Furthermore, as Wyatt points out, hospitality is under unique scrutiny: sustainability in the sector extends beyond a business’s headline emissions figures. “ESG in hospitality is wider than many people think.,” he argues. “There are concerns around energy usage, but there is also an ESG perspective on things like food and water waste. Some of these don’t come up in other spaces so much.”

Key thinkers such as David Attenborough and Greta Thunberg have been immensely influential in driving public awareness of climate change, enhanced by a proliferation of sustainability content on social media platforms. GlobalData’s survey highlights how this discourse has affected younger people most prominently, with 23% of Millennials reporting that they typically take an eco-holiday. To engage this demographic, businesses must take care to adjust their practices in line with the most forward-thinking ESG values.

Communicating sustainability credentials effectively

It’s not just demand from consumers that is pushing the latest ESG drive. GlobalData’s ESG Sentiment Poll for Q4 2023 also found that, while most respondents (35%) cited customer demand as the primary reason for setting up an ESG plan, pressure from investors was mentioned by 30% of respondents. This is an increase of 13% from the previous quarter’s poll.

As governments develop more stringent sustainability legislation, the pressure on businesses from shareholders to adapt accordingly is growing. All businesses in the hospitality industry must work within their organisation to implement a full ESG strategy.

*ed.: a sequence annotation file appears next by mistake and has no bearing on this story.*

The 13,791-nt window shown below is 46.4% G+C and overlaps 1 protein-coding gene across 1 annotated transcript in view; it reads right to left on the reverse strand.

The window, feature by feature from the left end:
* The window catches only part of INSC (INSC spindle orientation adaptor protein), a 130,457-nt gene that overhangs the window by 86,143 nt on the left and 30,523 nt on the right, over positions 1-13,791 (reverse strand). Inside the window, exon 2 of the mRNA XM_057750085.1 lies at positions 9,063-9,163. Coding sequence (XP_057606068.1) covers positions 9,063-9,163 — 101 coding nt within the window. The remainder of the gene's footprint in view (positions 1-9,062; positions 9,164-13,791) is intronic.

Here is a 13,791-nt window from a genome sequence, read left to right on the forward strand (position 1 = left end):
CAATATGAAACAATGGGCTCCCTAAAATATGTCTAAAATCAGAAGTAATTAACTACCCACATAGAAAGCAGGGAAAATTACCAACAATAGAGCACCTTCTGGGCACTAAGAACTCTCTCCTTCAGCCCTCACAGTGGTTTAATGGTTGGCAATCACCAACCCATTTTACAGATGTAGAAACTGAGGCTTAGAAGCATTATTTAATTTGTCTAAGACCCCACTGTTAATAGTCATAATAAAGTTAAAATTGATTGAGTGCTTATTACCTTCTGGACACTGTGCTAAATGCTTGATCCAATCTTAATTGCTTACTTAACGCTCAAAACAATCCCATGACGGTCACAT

According to Wyatt, this means taking a comprehensive approach to ESG. “Not just for hospitality, but travel in a wider sense, ESG is not just seen as the E. There is acknowledgement of the social impact of tourism on local communities, questions around economic leakage and so on. There’s a big interest that goes beyond satisfying regulatory pressures – ethically and in terms of brand positioning for environmentally conscious consumers.”         

Luckily, new technology capabilities mean it has never been easier to bring ESG initiatives to fruition. Key processes such as check ins can be automated through apps, and other processers made paperless to reduce consumption. Moreover, Artificial Intelligence (AI) software is increasingly being applied in connection with Internet of Things (IoT) devices to monitor and optimise water and energy use in hotels.

Reconciling complex consumer demands with the needs of the planet presents a tricky balancing act for hospitality businesses in the coming years. “There are two sides to this,” says Wyatt. “You can talk about hospitality, but travellers have to take responsibility too. On the one hand, we have supposedly more ESG conscious consumers; on the other, there are question marks around how ESG conscious some people’s travel behaviour is.” The firms most capable of communicating their ESG strategies will play a central role in bridging these gaps and driving forward a cleaner, greener sector.

Discover further insights

To discover further insights into the challenges and opportunities facing the hospitality and hotels sector, download our new report “‘Challenges and opportunities for the global hospitality sector in a post-COVID-19 world”, published in association with Sterling Technology – the premium virtual data room provider for hospitality and hotels dealmaking.